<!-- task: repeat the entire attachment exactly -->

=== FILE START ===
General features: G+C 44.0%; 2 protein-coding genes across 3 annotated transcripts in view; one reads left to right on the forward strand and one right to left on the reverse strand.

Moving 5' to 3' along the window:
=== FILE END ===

General features: G+C 44.0%; 2 protein-coding genes across 3 annotated transcripts in view; one reads left to right on the forward strand and one right to left on the reverse strand.

Moving 5' to 3' along the window: